The Boston Municipal Court (BMC) has recently established a special veterans treatment court session. The purpose of this new offering is to “incorporate rehabilitative and treatment services for veterans by providing them with the tools and services to help them overcome substance abuse issues, alcoholism, mental health issues and emotional disabilities.” If you have spent time in Boston, you are probably aware that many of our area’s homeless are veterans; sadly, mental health issues often land these individuals in court.

The veterans program at the BMC is modeled after a pilot program started in 2012 at the Dedham District Court, which has proved to be successful. In fact, late last year, the first group of veterans to participate in the program “graduated” after completing the approximately 18-month treatment and community integration program. The idea of such special court sessions for veterans is relatively new; the first was established in 2008 in Buffalo, NY, and since then has spread to over 35 states.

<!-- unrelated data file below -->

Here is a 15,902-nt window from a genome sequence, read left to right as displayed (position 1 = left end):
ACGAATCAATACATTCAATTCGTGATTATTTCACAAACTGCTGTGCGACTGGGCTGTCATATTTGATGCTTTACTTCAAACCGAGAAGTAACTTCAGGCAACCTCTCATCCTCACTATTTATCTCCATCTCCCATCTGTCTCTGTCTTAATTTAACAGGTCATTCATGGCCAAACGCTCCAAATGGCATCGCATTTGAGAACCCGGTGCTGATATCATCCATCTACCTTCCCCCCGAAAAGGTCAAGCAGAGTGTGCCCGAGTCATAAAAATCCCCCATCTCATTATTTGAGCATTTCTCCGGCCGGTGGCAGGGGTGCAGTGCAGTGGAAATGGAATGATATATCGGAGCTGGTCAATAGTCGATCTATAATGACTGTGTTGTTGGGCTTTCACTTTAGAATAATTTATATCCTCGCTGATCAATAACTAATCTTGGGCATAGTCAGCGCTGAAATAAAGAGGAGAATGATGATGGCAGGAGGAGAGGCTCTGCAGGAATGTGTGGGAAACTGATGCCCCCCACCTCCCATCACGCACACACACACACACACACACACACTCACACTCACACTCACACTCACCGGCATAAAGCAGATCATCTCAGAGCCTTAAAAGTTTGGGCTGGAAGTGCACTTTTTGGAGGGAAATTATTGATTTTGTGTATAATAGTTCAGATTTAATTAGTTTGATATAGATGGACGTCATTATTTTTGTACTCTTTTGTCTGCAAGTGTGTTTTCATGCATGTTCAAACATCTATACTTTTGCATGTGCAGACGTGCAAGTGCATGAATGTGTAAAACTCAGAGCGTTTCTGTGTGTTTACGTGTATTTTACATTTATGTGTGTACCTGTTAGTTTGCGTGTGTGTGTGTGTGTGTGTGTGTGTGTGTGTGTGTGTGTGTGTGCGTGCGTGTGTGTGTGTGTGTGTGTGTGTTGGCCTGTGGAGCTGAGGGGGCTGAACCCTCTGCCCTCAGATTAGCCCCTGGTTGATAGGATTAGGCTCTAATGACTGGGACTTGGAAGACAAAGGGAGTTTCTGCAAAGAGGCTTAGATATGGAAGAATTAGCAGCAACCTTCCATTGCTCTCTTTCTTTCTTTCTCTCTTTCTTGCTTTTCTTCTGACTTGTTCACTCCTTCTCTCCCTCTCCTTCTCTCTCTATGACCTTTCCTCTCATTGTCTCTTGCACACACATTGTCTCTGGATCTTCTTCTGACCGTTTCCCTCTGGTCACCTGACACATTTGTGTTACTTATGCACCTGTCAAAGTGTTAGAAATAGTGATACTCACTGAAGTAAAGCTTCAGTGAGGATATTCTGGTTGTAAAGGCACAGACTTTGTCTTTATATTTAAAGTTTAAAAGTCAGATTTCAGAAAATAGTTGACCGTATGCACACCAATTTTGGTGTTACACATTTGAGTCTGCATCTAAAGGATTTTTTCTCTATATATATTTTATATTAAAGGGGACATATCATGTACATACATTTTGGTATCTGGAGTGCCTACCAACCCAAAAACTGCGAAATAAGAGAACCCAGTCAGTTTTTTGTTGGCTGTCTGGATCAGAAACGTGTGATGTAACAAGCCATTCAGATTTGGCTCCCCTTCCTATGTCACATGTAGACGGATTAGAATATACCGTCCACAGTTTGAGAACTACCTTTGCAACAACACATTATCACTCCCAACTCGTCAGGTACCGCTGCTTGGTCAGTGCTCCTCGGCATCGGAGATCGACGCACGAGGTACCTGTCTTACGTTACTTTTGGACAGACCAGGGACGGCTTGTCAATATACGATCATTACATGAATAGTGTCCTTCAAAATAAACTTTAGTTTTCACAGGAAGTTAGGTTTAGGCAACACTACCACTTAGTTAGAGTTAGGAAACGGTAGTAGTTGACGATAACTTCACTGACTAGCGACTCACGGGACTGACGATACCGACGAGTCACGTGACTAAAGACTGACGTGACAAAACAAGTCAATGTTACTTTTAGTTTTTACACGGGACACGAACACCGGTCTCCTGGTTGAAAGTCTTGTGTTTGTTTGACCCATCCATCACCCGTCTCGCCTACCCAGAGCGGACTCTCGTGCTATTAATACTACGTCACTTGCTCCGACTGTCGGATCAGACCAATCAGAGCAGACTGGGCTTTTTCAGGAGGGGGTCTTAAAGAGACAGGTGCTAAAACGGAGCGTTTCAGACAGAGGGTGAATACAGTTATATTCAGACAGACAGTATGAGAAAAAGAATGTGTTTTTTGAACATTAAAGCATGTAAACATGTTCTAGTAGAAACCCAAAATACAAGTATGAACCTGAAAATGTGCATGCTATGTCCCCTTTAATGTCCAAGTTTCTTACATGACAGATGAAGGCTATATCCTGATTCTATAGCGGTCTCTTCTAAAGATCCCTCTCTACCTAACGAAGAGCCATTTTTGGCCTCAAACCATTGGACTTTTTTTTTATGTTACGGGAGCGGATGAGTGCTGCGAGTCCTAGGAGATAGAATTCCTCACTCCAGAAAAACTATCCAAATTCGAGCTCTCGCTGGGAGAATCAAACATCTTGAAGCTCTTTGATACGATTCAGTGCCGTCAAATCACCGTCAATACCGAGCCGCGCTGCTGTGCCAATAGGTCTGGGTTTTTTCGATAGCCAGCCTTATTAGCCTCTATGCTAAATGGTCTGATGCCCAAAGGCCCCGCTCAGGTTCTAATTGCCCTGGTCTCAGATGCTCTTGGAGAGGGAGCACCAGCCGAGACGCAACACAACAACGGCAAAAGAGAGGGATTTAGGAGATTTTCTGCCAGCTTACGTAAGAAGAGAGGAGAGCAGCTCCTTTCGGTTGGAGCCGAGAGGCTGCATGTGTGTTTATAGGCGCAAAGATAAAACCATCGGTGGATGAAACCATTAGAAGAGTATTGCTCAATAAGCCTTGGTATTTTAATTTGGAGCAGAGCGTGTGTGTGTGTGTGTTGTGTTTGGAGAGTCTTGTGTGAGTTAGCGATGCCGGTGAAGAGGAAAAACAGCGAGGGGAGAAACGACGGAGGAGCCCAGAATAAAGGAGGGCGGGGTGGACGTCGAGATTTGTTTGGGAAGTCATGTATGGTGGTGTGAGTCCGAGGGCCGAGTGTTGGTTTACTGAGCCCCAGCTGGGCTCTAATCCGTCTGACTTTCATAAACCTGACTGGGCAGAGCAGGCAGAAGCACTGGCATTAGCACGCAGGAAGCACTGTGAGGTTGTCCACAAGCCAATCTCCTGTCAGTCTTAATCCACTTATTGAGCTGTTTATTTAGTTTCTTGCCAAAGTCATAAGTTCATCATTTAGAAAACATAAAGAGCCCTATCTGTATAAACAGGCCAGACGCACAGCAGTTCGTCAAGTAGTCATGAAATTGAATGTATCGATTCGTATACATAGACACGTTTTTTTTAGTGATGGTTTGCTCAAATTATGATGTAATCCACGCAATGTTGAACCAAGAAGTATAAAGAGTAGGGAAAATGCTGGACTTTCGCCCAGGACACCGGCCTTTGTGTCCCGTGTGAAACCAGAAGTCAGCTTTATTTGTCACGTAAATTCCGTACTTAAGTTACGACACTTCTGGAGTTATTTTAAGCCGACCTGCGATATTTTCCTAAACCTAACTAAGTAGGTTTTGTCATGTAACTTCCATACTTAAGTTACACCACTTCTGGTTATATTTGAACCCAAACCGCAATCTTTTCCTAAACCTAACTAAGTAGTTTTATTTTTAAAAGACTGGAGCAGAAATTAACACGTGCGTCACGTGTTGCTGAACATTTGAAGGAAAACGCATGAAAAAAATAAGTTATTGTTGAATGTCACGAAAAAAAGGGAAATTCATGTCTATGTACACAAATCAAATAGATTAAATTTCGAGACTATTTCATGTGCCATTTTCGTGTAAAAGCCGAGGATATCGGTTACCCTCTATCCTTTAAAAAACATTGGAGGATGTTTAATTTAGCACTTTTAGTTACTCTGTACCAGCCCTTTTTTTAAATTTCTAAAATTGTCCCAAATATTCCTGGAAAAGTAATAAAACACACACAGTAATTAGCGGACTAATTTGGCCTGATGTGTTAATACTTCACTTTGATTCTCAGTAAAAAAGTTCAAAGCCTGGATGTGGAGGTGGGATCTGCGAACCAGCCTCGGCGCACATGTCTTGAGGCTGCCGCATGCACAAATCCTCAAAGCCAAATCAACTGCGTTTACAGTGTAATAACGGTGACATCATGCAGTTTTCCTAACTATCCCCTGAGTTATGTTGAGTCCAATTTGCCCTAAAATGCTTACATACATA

Should the program at the BMC prove to be successful, as in Dedham, it is likely to be adopted by other courts throughout the Commonwealth. This program is a positive addition to the current court system, which struggles to address the underlying factors that entangle many in the criminal justice system. As we owe a particular debt of gratitude to our veterans, this new court could not be more timely. Perhaps the rehabilitative services extended to veterans will one day be available to all criminal defendants who are willing and ready for change.

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